The mixed PMI surveys out of Europe and China notwithstanding, the spotlight firmly remains on the Q4 earnings season. The key take-away from the European and Chinese PMIs is that the outlook for Europe is steadily improving, while China seems to be losing momentum.
The Euro-zone PMI surveys were broadly positive, with the manufacturing survey coming in better than expected at 53.9 vs. 52.7 in December. France’s PMI reading still remains in contractionary territory, though it showed improvement as well. The German economy continues to show broad based gains, both on the manufacturing as well as service sides. Unlike Europe, the PMI survey in China slipped below the 50 level, the lowest in 6 months. Part of the Chinese weakness could be ascribed to reduced factory output ahead of the pre-Lunar Year slowdown, but it’s consistent with the tepid GDP growth momentum that emerged December quarter figures earlier this week.
The trend shaping place in the global economy for some time now is that the developed economies of Europe, US and Japan now promise better times ahead relative to emerging markets like China and others. The hope for the emerging markets is that they can ride the momentum in the developed world to get their economies out of the current downbeat phase. We have started hearing about this global growth divergence in the earnings calls as well. We saw the other day about IBM’s atrocious sales numbers out of China.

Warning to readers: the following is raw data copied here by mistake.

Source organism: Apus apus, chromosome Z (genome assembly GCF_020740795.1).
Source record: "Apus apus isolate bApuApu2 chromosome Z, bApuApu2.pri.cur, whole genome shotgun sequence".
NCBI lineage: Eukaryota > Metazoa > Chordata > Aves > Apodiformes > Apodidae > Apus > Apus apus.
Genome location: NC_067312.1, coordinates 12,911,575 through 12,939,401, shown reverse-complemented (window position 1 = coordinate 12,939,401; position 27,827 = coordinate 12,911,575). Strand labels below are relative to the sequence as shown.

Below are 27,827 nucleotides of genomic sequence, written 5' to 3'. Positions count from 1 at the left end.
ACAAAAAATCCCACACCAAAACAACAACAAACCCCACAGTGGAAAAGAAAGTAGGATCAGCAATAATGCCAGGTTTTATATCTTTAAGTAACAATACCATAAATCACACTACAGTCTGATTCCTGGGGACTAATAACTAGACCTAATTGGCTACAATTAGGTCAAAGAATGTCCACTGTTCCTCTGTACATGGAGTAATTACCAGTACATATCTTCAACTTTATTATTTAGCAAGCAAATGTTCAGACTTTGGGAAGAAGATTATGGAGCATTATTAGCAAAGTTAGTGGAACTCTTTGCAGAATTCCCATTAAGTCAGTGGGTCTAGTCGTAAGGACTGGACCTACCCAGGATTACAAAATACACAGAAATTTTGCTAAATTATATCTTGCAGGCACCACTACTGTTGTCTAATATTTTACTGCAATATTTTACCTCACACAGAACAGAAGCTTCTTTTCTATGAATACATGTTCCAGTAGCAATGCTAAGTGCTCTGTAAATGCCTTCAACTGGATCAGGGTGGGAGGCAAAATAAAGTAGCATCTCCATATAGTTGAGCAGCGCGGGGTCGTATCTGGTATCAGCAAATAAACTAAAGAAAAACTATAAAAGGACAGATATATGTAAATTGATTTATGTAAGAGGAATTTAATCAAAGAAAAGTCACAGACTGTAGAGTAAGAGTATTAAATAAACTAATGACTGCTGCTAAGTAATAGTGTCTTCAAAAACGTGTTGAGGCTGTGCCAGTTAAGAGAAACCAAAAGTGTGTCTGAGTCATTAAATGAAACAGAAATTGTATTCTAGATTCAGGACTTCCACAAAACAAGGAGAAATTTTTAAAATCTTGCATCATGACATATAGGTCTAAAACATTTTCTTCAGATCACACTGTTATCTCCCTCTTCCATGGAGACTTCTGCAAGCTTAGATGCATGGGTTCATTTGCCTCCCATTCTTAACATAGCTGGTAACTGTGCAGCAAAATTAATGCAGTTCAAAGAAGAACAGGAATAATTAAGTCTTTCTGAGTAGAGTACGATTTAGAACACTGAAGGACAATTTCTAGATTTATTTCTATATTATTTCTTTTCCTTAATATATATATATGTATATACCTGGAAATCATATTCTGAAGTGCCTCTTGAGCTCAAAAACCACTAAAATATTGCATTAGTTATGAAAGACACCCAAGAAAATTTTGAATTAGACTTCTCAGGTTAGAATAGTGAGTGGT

Including this morning’s reports from McDonald’s (MCD), Union Pacific (UNP), AmerisourceBergen (ABC) and others and Netflix (NFLX) and eBay (EBAY) after the close on Wednesday, we now have Q4 results from 102 S&P 500 members that combined account for account for 27.3% of the index’s total market capitalization. Total earnings for these companies are up +22.8%, with 65.7% coming ahead of consensus earnings expectations. Total revenues are up +3.6% and 54.9% are beating top-line expectations. The composite growth rate for Q4, where we combine the results for the 102 companies that have reported with the 398 still to come, is for +7.6% growth on +1.7% revenue gains.
The results thus far are not materially different from what we have been seeing in recent quarters. Revenue and earnings growth rates for these 102 companies are roughly in-line with what we saw from this same group of companies in recent quarters and the quality of guidance isn’t much different either. The beat ratios stood out for their weakness relative to recent quarters earlier on, but even they have started improving a bit over the last couple of days.
So, why is everybody so hung up on calling this a weak or mediocre earnings season? Seems like the market was looking something better, particularly on the guidance front. The hope was, and still is, that given the improving domestic economic scene and signs of stabilization in Europe, we will get relatively reassuring guidance from management teams. But we are not seeing that, with managements continuing to provide sub-par outlook for the coming quarter(s). In other words, management teams are dishing out what they have been doing for more than a year now.
What this means for the market is that we will continue to see the same negative estimate revisions trend play out in the coming weeks and months that we have been seeing since mid 2012. The market wasn’t overly concerned about that trend back then, but seems to be a bit cautious this time around. With the Fed getting out of the QE business, the market seems to be looking for a reassuring enough earnings backdrop to sustain the rally. But they aren’t getting reassured, at least not.
Director of Research